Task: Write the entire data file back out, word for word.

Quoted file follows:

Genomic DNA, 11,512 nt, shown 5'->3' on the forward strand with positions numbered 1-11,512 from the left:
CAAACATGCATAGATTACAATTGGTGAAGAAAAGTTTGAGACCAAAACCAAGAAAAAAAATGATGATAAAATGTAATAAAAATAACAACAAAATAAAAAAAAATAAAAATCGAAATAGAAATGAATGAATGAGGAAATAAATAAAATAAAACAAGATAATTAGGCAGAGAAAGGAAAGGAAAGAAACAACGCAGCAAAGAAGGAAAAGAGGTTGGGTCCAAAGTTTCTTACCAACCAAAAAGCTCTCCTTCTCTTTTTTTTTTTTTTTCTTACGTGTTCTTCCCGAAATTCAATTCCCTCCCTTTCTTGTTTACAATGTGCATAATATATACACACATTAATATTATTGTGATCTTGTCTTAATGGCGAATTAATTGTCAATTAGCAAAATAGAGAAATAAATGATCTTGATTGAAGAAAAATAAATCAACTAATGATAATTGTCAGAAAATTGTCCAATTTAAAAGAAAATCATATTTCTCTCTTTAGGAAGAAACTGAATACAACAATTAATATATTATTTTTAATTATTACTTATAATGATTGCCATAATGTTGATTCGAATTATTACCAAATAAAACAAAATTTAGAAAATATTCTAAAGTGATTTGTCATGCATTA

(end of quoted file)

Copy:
Genomic DNA, 11,512 nt, shown 5'->3' on the forward strand with positions numbered 1-11,512 from the left:
CAAACATGCATAGATTACAATTGGTGAAGAAAAGTTTGAGACCAAAACCAAGAAAAAAAATGATGATAAAATGTAATAAAAATAACAACAAAATAAAAAAAAATAAAAATCGAAATAGAAATGAATGAATGAGGAAATAAATAAAATAAAACAAGATAATTAGGCAGAGAAAGGAAAGGAAAGAAACAACGCAGCAAAGAAGGAAAAGAGGTTGGGTCCAAAGTTTCTTACCAACCAAAAAGCTCTCCTTCTCTTTTTTTTTTTTTTTCTTACGTGTTCTTCCCGAAATTCAATTCCCTCCCTTTCTTGTTTACAATGTGCATAATATATACACACATTAATATTATTGTGATCTTGTCTTAATGGCGAATTAATTGTCAATTAGCAAAATAGAGAAATAAATGATCTTGATTGAAGAAAAATAAATCAACTAATGATAATTGTCAGAAAATTGTCCAATTTAAAAGAAAATCATATTTCTCTCTTTAGGAAGAAACTGAATACAACAATTAATATATTATTTTTAATTATTACTTATAATGATTGCCATAATGTTGATTCGAATTATTACCAAATAAAACAAAATTTAGAAAATATTCTAAAGTGATTTGTCATGCATTA